St James Theatre, London, until 17 January 2016
The family friendly festive fayre at the St James this season is a delightfully performed take on Jules Verne’s classic novel. The stagecraft is ingenious as Verne’s visionary novel is condensed over two hours and acts into a 19th century global panorama.
Virtually top-hatted throughout, Robert Portal is every inch the English gentleman, Phileas Fogg. Impeccable in both manner and manners, Portal captures everything that David Niven created on screen in the role, yet subtly updates and improves upon it for today’s audience. Alongside Fogg is of course his trusted French valet Passepartout and in another of this show’s inspired performances, Simon Gregor offers a masterclass in physical theatre. Gregor channels Andrew Sachs’ Manuel and Burt Kwouk’s Kato into his manservant, delivering a turn that is as thoughtful as it is occasionally slapstick. The kids will guffaw at his display of perfectly timed cocktail of idiocy, loyalty and occasional profundity, whilst adults will appreciate the genius of Gregor’s neatly nuanced genius.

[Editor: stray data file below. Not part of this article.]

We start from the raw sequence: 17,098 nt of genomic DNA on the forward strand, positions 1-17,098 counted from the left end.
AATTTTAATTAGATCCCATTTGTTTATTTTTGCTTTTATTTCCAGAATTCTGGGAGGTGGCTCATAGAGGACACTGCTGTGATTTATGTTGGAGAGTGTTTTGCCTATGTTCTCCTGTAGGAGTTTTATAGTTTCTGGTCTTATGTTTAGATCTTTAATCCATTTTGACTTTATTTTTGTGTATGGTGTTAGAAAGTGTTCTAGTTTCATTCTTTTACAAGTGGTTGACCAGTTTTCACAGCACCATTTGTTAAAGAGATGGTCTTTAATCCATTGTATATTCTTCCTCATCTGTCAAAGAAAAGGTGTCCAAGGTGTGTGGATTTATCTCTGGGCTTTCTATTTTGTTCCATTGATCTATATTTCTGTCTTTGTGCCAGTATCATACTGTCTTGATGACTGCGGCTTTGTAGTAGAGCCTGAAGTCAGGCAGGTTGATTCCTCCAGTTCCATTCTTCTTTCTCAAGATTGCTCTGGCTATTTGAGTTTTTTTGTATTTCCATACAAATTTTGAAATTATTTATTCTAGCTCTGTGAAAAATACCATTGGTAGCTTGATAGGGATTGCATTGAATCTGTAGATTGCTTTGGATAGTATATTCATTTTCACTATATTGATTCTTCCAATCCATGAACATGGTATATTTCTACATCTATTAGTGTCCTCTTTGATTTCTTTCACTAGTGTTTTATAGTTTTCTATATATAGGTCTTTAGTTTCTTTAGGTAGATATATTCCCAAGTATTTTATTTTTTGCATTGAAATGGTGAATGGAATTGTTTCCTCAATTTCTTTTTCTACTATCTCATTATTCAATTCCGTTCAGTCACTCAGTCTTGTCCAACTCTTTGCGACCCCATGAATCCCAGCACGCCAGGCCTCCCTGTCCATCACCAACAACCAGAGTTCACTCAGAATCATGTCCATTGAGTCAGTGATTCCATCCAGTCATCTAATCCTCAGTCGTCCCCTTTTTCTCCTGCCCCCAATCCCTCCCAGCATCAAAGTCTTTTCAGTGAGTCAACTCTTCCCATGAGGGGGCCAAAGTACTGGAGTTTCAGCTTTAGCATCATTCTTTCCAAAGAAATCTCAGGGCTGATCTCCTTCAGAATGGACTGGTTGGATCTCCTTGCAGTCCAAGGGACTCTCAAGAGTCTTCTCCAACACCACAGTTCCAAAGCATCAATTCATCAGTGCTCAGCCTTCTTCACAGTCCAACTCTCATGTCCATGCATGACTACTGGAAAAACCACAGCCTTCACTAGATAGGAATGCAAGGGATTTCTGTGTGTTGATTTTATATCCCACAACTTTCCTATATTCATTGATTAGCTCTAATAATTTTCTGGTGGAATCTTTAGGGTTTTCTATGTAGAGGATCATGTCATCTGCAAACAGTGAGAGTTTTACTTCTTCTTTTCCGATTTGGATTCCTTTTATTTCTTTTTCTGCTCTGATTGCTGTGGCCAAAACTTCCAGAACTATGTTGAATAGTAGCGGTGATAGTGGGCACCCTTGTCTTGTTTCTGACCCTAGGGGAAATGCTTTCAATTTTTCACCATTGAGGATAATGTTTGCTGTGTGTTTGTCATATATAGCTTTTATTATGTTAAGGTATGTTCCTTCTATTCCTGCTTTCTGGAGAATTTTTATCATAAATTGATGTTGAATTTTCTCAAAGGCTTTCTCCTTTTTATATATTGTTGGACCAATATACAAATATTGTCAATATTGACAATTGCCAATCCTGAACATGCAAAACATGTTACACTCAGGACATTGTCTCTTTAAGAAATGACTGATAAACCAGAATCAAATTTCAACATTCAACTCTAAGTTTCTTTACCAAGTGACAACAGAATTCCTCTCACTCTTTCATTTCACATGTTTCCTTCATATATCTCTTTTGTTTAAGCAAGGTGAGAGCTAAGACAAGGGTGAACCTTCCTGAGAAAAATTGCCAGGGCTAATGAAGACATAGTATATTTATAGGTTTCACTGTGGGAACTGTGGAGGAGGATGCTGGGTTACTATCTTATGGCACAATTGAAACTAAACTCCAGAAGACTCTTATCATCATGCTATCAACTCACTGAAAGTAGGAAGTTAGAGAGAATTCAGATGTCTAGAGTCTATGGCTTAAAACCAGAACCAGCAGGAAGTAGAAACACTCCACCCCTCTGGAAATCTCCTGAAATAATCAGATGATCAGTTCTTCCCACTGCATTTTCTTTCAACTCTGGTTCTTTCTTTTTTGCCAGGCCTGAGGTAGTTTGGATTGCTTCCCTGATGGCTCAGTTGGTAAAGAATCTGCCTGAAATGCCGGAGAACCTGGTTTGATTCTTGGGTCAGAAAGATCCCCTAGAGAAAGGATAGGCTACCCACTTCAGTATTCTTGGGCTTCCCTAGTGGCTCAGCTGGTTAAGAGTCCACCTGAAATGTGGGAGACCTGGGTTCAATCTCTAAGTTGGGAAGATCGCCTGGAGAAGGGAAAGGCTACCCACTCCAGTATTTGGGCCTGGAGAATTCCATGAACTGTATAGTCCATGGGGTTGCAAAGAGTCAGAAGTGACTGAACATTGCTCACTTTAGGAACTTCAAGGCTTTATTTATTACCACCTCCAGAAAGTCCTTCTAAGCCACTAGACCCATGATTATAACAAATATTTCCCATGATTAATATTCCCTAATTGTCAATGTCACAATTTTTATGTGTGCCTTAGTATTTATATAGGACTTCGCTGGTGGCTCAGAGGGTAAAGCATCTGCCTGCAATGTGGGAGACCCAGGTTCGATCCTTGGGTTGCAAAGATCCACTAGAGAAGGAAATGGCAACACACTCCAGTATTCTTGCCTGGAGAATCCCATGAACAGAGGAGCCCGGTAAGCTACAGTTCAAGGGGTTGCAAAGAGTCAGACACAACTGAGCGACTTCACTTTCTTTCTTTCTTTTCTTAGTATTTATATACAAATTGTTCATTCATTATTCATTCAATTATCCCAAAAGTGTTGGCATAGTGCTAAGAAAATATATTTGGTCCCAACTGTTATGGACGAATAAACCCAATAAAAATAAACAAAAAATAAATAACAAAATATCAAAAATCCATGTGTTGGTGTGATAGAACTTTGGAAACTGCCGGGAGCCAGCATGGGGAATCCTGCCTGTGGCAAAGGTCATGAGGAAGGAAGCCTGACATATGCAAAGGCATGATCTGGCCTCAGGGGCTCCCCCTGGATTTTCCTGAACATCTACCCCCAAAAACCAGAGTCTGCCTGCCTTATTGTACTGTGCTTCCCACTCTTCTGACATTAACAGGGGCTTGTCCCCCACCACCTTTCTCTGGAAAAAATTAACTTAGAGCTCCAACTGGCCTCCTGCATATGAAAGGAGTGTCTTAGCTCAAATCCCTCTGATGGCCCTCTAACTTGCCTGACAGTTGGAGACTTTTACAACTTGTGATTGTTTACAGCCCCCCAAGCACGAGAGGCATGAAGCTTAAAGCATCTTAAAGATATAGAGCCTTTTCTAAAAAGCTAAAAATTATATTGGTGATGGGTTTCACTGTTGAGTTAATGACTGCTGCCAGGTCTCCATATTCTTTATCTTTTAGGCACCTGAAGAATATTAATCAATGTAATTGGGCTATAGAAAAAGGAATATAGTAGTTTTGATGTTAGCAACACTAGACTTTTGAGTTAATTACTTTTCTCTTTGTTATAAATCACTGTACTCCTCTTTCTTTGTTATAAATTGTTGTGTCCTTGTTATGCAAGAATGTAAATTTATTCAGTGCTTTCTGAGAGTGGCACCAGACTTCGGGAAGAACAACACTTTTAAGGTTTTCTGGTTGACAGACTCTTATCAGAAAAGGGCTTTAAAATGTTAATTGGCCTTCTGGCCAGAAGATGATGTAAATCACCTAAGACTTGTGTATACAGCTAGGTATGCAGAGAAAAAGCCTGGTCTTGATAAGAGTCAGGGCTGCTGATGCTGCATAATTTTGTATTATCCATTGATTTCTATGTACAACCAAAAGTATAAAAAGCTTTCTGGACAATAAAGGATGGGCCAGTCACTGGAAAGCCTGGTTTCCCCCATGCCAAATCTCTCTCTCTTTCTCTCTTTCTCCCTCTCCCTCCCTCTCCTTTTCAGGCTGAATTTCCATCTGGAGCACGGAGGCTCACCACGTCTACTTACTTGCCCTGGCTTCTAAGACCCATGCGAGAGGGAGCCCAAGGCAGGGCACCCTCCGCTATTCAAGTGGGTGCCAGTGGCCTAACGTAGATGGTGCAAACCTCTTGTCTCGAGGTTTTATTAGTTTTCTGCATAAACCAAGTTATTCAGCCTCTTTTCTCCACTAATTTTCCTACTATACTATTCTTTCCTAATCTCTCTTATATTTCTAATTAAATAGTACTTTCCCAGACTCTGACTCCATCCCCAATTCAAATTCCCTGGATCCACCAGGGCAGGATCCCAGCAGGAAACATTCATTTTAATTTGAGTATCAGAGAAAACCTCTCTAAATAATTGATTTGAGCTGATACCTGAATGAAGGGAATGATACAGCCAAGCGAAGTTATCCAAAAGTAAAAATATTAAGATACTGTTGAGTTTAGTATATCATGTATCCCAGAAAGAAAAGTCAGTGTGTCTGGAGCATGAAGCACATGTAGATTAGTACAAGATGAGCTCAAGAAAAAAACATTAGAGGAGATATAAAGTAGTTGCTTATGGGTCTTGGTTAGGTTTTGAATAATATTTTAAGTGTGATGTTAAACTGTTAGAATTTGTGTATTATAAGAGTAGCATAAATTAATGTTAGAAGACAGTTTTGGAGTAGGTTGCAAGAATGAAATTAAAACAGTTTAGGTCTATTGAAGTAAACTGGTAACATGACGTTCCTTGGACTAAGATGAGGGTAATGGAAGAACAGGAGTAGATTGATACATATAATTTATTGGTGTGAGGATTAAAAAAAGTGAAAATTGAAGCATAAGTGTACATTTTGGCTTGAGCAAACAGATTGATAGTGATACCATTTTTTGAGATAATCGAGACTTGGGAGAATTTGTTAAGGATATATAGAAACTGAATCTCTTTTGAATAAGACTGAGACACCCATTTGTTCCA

Lucy Bailey’s work is always fun to watch. Her Titus Andronicus for the Globe (recently reprised after 8 years away and don’t be surprised if it’s back again) was a tragi-comic treat of the most gruesome proportions, defining Bailey’s knack for giving the audience what they want. Here and assisted by Anna Fleischle’s ingenious designs, this clever director does it again. Amidst a carefully crafted Heath Robinson-esque set, Bailey’s economically created trompes l’oeils are a delight. Carefully choreographed actors convinces us of swaying decks on steamers, whilst a funeral pyre, full size elephant and snow blown sled ride across frozen prairies are just some of the inter-continental delights she conjures up on the St James’ compact stage.
Elsewhere in the cast, Tony Gardner’s Inspector Fix is everything a Victorian copper should be, whilst amongst an ensemble that assumes a multitude of roles, Tim Steed’s Colonel Proctor is eminently believable.
A disappointing corner that has been cut by the producers is the use of pre-recorded music. The show carries an intelligent score, nicely global in its themes and quite piano-focused too. A live band (albeit costly) would only have enhanced the experience.
Whilst the show’s magic is good fun and the fight direction is fabulous too (credit to Darren Lang, Rachel Bown-Williams and Ruth Cooper-Brown) Around The World In 80 Days is a world away from pantomime. The level of educated imagination that it (rather wholesomely) demands, suggests an audience probably best suited from Year 7 and up.
Above all, this is good, quality theatre – cleverly conceived and wonderfully performed. Go see it.
Runs until 17th January 2016